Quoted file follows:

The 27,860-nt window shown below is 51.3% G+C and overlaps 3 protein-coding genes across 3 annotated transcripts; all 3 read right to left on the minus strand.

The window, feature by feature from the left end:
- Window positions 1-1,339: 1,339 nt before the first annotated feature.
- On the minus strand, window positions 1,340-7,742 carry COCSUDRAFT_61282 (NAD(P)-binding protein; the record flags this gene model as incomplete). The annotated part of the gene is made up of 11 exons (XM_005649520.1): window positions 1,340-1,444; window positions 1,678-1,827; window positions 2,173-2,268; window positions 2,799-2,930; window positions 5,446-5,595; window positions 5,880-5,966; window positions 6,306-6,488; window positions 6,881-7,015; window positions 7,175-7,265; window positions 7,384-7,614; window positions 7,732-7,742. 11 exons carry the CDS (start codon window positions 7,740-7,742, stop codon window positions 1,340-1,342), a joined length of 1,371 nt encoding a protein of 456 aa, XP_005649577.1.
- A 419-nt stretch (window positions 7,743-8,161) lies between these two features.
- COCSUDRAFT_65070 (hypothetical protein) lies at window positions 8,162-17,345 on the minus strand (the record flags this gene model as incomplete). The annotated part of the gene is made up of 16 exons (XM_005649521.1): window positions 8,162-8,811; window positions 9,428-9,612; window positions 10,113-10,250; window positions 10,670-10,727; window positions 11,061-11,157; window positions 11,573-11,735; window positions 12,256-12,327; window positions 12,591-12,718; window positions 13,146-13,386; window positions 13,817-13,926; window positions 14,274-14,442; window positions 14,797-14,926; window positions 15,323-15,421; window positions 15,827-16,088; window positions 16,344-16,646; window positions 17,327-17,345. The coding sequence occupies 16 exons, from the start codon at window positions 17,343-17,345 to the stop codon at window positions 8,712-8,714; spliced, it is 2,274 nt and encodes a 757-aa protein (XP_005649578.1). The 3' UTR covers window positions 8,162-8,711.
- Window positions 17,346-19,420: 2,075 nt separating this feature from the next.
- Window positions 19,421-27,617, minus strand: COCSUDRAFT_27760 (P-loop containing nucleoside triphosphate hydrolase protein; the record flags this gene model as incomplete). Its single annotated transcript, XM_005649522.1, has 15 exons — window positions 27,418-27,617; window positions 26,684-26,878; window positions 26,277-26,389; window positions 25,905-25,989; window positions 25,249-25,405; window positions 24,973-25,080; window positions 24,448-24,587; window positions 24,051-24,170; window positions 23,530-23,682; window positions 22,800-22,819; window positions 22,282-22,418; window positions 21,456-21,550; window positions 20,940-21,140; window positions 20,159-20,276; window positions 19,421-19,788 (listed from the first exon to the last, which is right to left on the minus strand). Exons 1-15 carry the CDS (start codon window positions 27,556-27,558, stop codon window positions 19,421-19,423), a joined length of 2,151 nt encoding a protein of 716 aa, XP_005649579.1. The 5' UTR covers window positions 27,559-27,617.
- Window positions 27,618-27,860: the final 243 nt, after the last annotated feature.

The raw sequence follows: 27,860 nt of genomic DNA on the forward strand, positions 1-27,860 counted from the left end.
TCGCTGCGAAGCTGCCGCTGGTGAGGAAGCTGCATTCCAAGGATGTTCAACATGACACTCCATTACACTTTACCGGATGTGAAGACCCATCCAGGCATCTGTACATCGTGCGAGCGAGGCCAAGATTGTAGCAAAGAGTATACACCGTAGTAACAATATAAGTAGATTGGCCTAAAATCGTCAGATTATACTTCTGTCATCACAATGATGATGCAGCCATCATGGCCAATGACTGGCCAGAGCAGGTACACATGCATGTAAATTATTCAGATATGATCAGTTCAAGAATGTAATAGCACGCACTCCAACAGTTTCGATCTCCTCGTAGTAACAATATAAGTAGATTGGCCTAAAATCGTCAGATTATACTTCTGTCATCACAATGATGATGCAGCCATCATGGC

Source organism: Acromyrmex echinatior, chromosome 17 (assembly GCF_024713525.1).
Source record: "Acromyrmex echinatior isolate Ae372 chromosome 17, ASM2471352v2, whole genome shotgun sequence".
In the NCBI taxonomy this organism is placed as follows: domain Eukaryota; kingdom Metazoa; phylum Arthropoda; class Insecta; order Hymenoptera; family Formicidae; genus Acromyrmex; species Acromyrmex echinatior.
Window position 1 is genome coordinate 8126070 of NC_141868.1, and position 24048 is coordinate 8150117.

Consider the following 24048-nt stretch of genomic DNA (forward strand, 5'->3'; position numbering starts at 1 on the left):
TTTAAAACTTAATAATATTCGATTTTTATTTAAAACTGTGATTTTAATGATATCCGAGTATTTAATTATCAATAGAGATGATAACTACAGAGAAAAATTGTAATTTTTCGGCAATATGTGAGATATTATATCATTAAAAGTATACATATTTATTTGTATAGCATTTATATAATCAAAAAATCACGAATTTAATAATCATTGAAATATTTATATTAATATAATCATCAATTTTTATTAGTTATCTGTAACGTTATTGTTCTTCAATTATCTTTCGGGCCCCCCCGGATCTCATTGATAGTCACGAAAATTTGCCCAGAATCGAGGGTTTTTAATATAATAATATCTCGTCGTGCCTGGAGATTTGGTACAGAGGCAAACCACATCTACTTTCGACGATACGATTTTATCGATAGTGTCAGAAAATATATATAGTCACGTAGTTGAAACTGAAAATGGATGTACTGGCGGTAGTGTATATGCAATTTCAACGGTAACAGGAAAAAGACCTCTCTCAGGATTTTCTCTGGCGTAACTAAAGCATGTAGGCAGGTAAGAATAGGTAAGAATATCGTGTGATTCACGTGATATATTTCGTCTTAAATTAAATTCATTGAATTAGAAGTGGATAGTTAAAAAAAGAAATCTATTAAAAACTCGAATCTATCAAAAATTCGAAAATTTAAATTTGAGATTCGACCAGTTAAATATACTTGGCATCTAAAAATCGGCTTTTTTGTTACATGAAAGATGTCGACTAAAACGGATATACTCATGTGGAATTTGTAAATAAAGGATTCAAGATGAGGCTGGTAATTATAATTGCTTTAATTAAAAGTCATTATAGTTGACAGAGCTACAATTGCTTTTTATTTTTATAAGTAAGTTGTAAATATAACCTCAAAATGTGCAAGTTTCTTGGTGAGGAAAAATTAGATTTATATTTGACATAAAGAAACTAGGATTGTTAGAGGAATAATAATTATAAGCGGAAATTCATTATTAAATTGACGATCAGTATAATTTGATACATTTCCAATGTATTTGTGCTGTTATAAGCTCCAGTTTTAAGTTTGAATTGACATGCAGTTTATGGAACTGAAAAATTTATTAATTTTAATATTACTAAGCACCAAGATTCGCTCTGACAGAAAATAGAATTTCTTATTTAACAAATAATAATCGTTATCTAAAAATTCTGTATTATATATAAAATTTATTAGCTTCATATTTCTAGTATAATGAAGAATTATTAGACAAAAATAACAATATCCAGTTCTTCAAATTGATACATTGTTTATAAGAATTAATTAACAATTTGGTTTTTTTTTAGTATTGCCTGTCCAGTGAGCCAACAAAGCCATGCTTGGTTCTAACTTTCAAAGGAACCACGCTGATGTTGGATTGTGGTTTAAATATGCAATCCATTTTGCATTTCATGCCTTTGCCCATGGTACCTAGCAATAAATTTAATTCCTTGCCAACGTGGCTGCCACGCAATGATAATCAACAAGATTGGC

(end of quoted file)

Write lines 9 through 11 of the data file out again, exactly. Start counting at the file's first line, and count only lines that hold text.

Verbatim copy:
- Window positions 27,618-27,860: the final 243 nt, after the last annotated feature.

The raw sequence follows: 27,860 nt of genomic DNA on the forward strand, positions 1-27,860 counted from the left end.
TCGCTGCGAAGCTGCCGCTGGTGAGGAAGCTGCATTCCAAGGATGTTCAACATGACACTCCATTACACTTTACCGGATGTGAAGACCCATCCAGGCATCTGTACATCGTGCGAGCGAGGCCAAGATTGTAGCAAAGAGTATACACCGTAGTAACAATATAAGTAGATTGGCCTAAAATCGTCAGATTATACTTCTGTCATCACAATGATGATGCAGCCATCATGGCCAATGACTGGCCAGAGCAGGTACACATGCATGTAAATTATTCAGATATGATCAGTTCAAGAATGTAATAGCACGCACTCCAACAGTTTCGATCTCCTCGTAGTAACAATATAAGTAGATTGGCCTAAAATCGTCAGATTATACTTCTGTCATCACAATGATGATGCAGCCATCATGGC